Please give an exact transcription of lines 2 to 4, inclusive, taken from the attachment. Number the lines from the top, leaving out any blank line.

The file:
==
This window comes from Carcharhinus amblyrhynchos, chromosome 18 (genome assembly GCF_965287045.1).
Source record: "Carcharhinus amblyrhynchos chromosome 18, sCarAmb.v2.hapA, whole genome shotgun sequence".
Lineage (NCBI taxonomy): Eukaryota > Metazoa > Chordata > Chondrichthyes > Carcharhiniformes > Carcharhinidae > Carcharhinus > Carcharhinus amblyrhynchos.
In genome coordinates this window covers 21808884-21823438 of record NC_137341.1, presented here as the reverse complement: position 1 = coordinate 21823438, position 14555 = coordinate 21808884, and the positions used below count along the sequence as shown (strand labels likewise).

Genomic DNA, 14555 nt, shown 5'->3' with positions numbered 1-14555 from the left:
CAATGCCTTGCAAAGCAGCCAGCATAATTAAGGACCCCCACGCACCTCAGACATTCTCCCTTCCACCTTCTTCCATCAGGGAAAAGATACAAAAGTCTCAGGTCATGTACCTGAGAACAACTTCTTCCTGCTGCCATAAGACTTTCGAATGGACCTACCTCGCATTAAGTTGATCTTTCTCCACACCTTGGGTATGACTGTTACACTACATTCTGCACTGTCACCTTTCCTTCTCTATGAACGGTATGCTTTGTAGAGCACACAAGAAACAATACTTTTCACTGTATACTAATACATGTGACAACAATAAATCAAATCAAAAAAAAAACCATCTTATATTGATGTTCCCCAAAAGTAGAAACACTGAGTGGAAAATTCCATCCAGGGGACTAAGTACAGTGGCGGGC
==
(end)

Source record: "Carcharhinus amblyrhynchos chromosome 18, sCarAmb.v2.hapA, whole genome shotgun sequence".
Lineage (NCBI taxonomy): Eukaryota > Metazoa > Chordata > Chondrichthyes > Carcharhiniformes > Carcharhinidae > Carcharhinus > Carcharhinus amblyrhynchos.
In genome coordinates this window covers 21808884-21823438 of record NC_137341.1, presented here as the reverse complement: position 1 = coordinate 21823438, position 14555 = coordinate 21808884, and the positions used below count along the sequence as shown (strand labels likewise).